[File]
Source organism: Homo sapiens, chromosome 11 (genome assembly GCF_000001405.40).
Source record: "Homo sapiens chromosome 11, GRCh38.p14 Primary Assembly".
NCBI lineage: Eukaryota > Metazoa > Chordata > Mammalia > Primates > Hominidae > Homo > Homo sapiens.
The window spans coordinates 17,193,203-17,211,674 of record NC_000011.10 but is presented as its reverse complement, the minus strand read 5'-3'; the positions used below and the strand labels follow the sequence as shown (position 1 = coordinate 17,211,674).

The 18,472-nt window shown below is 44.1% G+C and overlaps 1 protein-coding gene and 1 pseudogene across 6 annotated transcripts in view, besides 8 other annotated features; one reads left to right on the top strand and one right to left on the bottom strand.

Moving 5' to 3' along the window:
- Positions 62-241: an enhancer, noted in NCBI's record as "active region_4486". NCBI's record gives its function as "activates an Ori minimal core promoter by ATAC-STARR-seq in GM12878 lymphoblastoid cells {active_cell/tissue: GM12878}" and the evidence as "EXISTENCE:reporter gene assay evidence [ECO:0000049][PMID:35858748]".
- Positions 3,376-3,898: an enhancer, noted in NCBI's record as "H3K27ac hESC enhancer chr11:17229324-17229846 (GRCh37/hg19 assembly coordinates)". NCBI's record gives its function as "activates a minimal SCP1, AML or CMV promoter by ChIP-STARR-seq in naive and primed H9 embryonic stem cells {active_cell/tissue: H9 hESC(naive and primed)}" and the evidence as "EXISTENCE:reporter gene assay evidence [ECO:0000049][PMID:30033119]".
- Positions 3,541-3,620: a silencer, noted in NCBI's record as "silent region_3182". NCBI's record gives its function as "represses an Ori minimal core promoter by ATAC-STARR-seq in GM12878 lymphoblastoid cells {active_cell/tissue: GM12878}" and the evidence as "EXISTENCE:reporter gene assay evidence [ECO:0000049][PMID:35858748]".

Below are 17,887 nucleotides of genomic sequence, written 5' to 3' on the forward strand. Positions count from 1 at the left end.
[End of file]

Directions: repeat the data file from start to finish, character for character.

Source organism: Homo sapiens, chromosome 11 (genome assembly GCF_000001405.40).
Source record: "Homo sapiens chromosome 11, GRCh38.p14 Primary Assembly".
NCBI lineage: Eukaryota > Metazoa > Chordata > Mammalia > Primates > Hominidae > Homo > Homo sapiens.
The window spans coordinates 17,193,203-17,211,674 of record NC_000011.10 but is presented as its reverse complement, the minus strand read 5'-3'; the positions used below and the strand labels follow the sequence as shown (position 1 = coordinate 17,211,674).

The 18,472-nt window shown below is 44.1% G+C and overlaps 1 protein-coding gene and 1 pseudogene across 6 annotated transcripts in view, besides 8 other annotated features; one reads left to right on the top strand and one right to left on the bottom strand.

Moving 5' to 3' along the window:
- Positions 62-241: an enhancer, noted in NCBI's record as "active region_4486". NCBI's record gives its function as "activates an Ori minimal core promoter by ATAC-STARR-seq in GM12878 lymphoblastoid cells {active_cell/tissue: GM12878}" and the evidence as "EXISTENCE:reporter gene assay evidence [ECO:0000049][PMID:35858748]".
- Positions 3,376-3,898: an enhancer, noted in NCBI's record as "H3K27ac hESC enhancer chr11:17229324-17229846 (GRCh37/hg19 assembly coordinates)". NCBI's record gives its function as "activates a minimal SCP1, AML or CMV promoter by ChIP-STARR-seq in naive and primed H9 embryonic stem cells {active_cell/tissue: H9 hESC(naive and primed)}" and the evidence as "EXISTENCE:reporter gene assay evidence [ECO:0000049][PMID:30033119]".
- Positions 3,541-3,620: a silencer, noted in NCBI's record as "silent region_3182". NCBI's record gives its function as "represses an Ori minimal core promoter by ATAC-STARR-seq in GM12878 lymphoblastoid cells {active_cell/tissue: GM12878}" and the evidence as "EXISTENCE:reporter gene assay evidence [ECO:0000049][PMID:35858748]".

Below are 17,887 nucleotides of genomic sequence, written 5' to 3' on the forward strand. Positions count from 1 at the left end.